poetics, time, body disruption and marginally queer solutions

Sunday, June 13, 2004

Man who killed gay Wyoming student seeks sentence reduction
The Associated Press

(LARAMIE, Wyo. (AP) - The lawyer for one of the men convicted of murdering gay college student Matthew Shepard says his client was denied effective legal assistance during trial.

Russell Henderson's lawyer has filed a motion alleging Henderson's rights were violated because public defenders did not tell him of the rights he would lose and those he would keep if he pleaded guilty.

Henderson, who is serving two life sentences, pleaded guilty in 1999 to felony murder and kidnapping to avoid a possible death sentence.

Lawyer Tim Newcomb, who did not handle Henderson's defense at trial, had earlier filed a motion saying his client's rights were violated after he pleaded guilty because the defense team allegedly did not discuss his right to appeal within 30 days.


Man arguing for same-sex marriage wins Great American Think-Off
The Associated Press

NEW YORK MILLS, Minn. (AP) — A New York man who argued in favor of same-sex marriages won the Great American Think-Off late Saturday.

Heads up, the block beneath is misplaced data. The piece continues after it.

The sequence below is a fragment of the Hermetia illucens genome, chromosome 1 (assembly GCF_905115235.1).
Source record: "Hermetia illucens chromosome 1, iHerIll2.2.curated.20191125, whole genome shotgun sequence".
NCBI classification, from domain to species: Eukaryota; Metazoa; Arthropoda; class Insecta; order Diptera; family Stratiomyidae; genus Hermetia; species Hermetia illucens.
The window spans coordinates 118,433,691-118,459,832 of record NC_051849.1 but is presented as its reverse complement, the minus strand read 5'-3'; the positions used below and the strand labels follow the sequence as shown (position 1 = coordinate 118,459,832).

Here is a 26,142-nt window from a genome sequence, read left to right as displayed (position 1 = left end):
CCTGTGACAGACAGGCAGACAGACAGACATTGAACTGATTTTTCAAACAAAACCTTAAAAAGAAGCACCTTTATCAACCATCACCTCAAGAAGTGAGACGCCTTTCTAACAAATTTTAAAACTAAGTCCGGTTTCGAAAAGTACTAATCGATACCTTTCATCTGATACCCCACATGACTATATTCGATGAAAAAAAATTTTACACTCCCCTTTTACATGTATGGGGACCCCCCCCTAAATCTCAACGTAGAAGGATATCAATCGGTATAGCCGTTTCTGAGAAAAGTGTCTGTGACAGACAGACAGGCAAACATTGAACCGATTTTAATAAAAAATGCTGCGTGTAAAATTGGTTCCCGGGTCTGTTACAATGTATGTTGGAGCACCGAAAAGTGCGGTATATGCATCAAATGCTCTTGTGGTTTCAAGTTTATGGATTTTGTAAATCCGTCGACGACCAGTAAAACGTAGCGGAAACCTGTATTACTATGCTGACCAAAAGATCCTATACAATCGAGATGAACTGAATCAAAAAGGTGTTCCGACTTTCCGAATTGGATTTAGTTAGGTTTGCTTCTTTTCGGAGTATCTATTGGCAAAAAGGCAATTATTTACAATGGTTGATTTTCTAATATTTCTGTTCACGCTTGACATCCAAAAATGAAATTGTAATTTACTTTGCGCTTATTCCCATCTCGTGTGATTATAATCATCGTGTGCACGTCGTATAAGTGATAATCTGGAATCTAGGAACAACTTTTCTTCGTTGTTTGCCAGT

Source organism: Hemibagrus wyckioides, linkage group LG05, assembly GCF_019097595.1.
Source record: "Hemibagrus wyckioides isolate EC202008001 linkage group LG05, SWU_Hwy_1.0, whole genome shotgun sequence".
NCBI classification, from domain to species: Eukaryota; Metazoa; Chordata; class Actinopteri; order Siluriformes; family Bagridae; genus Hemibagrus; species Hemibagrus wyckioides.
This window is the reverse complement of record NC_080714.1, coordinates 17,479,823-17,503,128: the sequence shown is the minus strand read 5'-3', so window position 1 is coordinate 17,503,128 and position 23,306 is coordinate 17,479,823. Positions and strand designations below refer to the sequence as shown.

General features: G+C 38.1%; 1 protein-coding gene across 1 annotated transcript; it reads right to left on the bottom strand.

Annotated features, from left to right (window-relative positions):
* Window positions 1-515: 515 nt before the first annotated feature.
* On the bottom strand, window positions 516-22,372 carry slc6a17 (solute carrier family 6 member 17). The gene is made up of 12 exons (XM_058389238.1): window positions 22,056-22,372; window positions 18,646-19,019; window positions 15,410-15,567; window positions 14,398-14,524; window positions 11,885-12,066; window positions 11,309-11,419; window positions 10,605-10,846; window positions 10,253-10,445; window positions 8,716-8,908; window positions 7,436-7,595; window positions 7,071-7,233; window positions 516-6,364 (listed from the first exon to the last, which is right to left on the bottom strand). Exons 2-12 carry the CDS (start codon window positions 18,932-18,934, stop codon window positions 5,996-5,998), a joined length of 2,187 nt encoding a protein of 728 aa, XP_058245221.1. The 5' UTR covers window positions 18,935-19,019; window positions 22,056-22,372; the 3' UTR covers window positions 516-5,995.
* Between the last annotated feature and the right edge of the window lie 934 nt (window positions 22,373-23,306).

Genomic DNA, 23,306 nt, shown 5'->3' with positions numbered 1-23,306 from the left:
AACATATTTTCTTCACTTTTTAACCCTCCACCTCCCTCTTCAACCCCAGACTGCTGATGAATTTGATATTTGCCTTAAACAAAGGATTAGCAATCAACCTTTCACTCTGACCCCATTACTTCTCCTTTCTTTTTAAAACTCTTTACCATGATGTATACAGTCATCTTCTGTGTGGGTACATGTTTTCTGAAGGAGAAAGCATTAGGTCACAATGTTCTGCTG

"I feel that same-sex marriages should be allowed because we all benefit when no one is excluded," said Robert Lerose, 44, a writer from Uniondale, N.Y.

In addition, he said, that when gays are allowed to marry "they will only strengthen the bonds between themselves and their communities and that can only be good for our country."

Lerose won the title of America's Greatest Thinker and $500 when an audience of about 400 chose his argument over three others, including two who argued against gay marriage and another contestant who took spoke in favor it.


Opponents of gay marriage turn to churches for grassroots support
By SARAH LINN  / Associated Press

Ken Keeley spends his Sunday mornings at church — not just to worship, but to collect signatures for a ballot measure that would amend Oregon's constitution to ban gay marriage.

Keeley, one of roughly 2,000 members at the evangelical Beaverton Christian Church, describes himself as "not that political."

But he says the issue of same-sex marriage — and what it means to much of Oregon's religious community — drove him to join the petition drive.

"When everything's OK, you don't have a tendency to act," Keeley said. "But it gets to the point where you get concerned, and you have to act."


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